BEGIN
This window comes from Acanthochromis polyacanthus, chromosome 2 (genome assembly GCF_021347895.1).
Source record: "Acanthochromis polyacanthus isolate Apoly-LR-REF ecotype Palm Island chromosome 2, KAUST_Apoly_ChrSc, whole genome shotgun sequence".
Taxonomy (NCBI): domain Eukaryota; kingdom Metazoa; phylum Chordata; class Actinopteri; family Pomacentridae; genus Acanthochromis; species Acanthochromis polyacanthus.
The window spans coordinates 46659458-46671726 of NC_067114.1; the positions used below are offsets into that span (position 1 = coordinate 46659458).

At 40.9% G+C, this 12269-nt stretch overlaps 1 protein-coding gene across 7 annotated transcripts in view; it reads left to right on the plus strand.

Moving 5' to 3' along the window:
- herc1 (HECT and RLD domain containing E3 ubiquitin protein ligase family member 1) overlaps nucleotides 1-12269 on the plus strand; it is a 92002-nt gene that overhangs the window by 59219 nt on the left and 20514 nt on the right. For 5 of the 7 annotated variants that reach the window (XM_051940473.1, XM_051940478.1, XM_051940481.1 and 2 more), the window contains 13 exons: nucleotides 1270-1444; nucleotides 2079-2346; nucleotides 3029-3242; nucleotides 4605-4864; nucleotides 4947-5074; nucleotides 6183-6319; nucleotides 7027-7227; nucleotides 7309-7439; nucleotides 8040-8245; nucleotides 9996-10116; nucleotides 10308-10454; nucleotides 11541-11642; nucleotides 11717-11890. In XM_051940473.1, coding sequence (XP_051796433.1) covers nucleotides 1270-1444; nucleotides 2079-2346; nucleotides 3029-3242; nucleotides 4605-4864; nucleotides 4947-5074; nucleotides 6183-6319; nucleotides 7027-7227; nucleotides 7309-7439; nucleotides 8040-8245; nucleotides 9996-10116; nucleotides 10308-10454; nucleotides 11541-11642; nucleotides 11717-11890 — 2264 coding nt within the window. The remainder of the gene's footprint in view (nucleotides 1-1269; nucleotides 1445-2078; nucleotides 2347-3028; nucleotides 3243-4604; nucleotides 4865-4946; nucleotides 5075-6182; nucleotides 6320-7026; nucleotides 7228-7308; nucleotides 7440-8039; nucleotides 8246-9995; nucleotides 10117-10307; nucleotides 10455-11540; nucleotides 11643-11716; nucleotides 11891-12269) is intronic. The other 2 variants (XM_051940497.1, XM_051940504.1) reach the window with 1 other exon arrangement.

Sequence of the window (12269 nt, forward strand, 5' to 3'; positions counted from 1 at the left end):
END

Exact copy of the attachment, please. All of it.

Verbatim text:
This window comes from Acanthochromis polyacanthus, chromosome 2 (genome assembly GCF_021347895.1).
Source record: "Acanthochromis polyacanthus isolate Apoly-LR-REF ecotype Palm Island chromosome 2, KAUST_Apoly_ChrSc, whole genome shotgun sequence".
Taxonomy (NCBI): domain Eukaryota; kingdom Metazoa; phylum Chordata; class Actinopteri; family Pomacentridae; genus Acanthochromis; species Acanthochromis polyacanthus.
The window spans coordinates 46659458-46671726 of NC_067114.1; the positions used below are offsets into that span (position 1 = coordinate 46659458).

At 40.9% G+C, this 12269-nt stretch overlaps 1 protein-coding gene across 7 annotated transcripts in view; it reads left to right on the plus strand.

Moving 5' to 3' along the window:
- herc1 (HECT and RLD domain containing E3 ubiquitin protein ligase family member 1) overlaps nucleotides 1-12269 on the plus strand; it is a 92002-nt gene that overhangs the window by 59219 nt on the left and 20514 nt on the right. For 5 of the 7 annotated variants that reach the window (XM_051940473.1, XM_051940478.1, XM_051940481.1 and 2 more), the window contains 13 exons: nucleotides 1270-1444; nucleotides 2079-2346; nucleotides 3029-3242; nucleotides 4605-4864; nucleotides 4947-5074; nucleotides 6183-6319; nucleotides 7027-7227; nucleotides 7309-7439; nucleotides 8040-8245; nucleotides 9996-10116; nucleotides 10308-10454; nucleotides 11541-11642; nucleotides 11717-11890. In XM_051940473.1, coding sequence (XP_051796433.1) covers nucleotides 1270-1444; nucleotides 2079-2346; nucleotides 3029-3242; nucleotides 4605-4864; nucleotides 4947-5074; nucleotides 6183-6319; nucleotides 7027-7227; nucleotides 7309-7439; nucleotides 8040-8245; nucleotides 9996-10116; nucleotides 10308-10454; nucleotides 11541-11642; nucleotides 11717-11890 — 2264 coding nt within the window. The remainder of the gene's footprint in view (nucleotides 1-1269; nucleotides 1445-2078; nucleotides 2347-3028; nucleotides 3243-4604; nucleotides 4865-4946; nucleotides 5075-6182; nucleotides 6320-7026; nucleotides 7228-7308; nucleotides 7440-8039; nucleotides 8246-9995; nucleotides 10117-10307; nucleotides 10455-11540; nucleotides 11643-11716; nucleotides 11891-12269) is intronic. The other 2 variants (XM_051940497.1, XM_051940504.1) reach the window with 1 other exon arrangement.

Sequence of the window (12269 nt, forward strand, 5' to 3'; positions counted from 1 at the left end):